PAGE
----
According to the Insurance Information Institute, in 2015, about 10 percent of West Virginia’s drivers did not have auto insurance. However, according to West Virginia’ laws, all motorists must carry a minimum amount of car insurance. If an individual fails to do so, he or she may face penalties, which often include fines.
Minimum Coverage and Suing for Damages
The state of West Virginia has a tort system, meaning that a driver who is found to be at fault for an accident may be sued for damages including medical costs, vehicle damage, lost earnings, and pain and suffering. The law requires that drivers carry the minimum coverage:
- $10,0000 in property damage liability
- $10,000 in uninsured motorist property damage
- $20,000 in bodily injury per person per accident
- $20,000/$40,000 in uninsured motorist bodily injury
Fault vs. No-Fault States
Since West Virginia is a fault state, the driver who is responsible for the accident is also financially responsible for any injuries and damages to the other motorist. While no-fault states the insurance companies of both parties will pay for damages that have been incurred by its policyholder (irrespective of whose fault it is), in fault states such as West Virginia, drivers have a few of different options when it comes to recovering damages if they are injured due to an auto accident:
- File a claim with their own auto insurance company;
- File a claim with the other driver’s insurance company; or
- File a personal injury lawsuit against the other driver.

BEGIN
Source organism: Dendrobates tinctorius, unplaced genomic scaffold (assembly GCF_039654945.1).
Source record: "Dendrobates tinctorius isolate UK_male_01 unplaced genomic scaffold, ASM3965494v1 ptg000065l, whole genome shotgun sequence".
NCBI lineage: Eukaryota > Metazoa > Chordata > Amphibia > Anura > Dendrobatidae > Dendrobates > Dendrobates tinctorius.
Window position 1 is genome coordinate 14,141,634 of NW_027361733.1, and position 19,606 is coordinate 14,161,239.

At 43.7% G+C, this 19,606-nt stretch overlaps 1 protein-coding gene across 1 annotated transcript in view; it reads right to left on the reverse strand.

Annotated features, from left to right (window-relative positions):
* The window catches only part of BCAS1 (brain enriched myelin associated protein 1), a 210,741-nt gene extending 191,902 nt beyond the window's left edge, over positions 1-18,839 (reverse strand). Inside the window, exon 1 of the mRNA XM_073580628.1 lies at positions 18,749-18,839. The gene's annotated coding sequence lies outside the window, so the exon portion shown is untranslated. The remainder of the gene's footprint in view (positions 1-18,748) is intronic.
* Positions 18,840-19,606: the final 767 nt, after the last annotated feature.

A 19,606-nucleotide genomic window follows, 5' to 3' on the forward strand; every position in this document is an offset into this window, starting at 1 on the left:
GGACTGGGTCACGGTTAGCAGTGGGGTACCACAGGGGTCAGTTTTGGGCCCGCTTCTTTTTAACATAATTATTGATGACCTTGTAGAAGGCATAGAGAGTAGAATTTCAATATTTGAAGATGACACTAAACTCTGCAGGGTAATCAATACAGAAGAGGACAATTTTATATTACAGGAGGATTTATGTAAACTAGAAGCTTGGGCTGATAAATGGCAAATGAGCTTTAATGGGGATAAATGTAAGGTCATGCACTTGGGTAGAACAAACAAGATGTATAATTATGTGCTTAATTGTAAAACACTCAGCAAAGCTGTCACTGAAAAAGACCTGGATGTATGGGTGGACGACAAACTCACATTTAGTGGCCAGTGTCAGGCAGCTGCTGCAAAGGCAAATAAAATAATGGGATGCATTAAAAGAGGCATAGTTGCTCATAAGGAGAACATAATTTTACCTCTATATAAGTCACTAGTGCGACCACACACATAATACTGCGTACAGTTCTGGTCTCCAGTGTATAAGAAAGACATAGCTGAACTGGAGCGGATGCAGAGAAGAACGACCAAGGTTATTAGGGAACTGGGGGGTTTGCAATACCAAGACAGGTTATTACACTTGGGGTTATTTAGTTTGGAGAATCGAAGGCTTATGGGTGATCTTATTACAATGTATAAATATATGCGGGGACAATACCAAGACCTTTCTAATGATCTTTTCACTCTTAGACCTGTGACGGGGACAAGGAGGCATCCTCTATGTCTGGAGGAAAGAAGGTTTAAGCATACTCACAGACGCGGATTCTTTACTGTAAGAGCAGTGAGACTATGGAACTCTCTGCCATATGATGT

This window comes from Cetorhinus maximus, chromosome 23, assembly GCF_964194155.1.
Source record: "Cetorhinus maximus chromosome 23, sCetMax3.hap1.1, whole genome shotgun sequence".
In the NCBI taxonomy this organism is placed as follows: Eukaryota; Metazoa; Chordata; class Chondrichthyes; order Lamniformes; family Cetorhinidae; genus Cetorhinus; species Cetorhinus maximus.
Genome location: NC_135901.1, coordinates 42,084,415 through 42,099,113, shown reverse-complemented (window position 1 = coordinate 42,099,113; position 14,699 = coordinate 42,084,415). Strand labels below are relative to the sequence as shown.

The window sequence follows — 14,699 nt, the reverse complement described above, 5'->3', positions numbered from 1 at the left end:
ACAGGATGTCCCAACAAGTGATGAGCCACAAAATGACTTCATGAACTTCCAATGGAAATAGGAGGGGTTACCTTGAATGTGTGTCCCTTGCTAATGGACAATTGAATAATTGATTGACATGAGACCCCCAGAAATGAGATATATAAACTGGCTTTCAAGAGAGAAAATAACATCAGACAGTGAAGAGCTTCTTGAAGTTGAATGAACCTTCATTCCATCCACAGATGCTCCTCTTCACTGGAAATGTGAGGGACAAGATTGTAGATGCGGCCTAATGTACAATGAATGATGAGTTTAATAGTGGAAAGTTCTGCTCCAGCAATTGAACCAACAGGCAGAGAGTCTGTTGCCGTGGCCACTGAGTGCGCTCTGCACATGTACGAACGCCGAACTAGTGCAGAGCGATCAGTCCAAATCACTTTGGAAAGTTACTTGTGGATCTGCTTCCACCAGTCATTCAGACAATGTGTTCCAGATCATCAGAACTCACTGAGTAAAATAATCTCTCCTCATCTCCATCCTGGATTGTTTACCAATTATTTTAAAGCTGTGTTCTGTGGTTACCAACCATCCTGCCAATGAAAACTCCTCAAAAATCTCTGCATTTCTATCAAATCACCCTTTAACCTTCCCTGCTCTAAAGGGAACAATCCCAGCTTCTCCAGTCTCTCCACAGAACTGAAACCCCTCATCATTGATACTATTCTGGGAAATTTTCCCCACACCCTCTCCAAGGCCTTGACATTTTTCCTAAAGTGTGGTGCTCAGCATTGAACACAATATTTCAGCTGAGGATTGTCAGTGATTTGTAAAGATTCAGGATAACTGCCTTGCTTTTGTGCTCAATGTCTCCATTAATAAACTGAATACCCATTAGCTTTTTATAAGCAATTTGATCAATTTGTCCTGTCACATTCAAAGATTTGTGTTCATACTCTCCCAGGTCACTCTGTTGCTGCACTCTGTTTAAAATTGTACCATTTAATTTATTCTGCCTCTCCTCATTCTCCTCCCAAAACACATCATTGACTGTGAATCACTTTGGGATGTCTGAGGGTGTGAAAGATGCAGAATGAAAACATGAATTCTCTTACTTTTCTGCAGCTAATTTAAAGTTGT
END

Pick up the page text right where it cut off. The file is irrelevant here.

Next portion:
But What if You Don’t Have Coverage?
If you have been injured in a car accident in West Virginia but do not have insurance, if the other driver caused the crash you may file a claim with his or her insurance company. You may however still have fines for failing to meet the minimum coverage, but you may still file a claim seeking damages. The big problem is confirming who was actually at fault.
Methods for Helping to Prove Fault
When the blame is unclear or both drivers are responsible for the incident, it often takes the knowledge of an experienced auto attorney to know how to negotiate with the insurance companies, prove fault, and obtain a fair settlement. There are a few different ways in which to prove fault in such an accident:
- Police Report – a police report is extremely helpful in proving fault. Whether the police have indicated that they were able to determine the cause of the crash or if one of the drivers was found to be under the influence, it is useful in proving a case
- Vehicle Hit from Behind – In almost all scenarios, if a vehicle has been hit from behind, it will likely be determined to be the fault of the car behind the one that was hit. Traffic laws are set so as to demand that drivers leave enough space between vehicles so as to be able to stop suddenly. Usually distracted driving is to blame for rear-end collisions.
- Rules of the Road – It can be very helpful in determining fault to look at whether or not any traffic laws were violated during the course of the incident. This includes behavior that is found to be reckless or careless.
If you are able to prove that the fault from the accident lies with the other driver, you may file a claim against his or her insurance company to seek damages. This holds true even if you do not have insurance coverage yourself. However, if the other driver is also uninsured, you will not be able to file a claim unless a third motorist or government entity has been involved and if they either caused or contributed to the accident.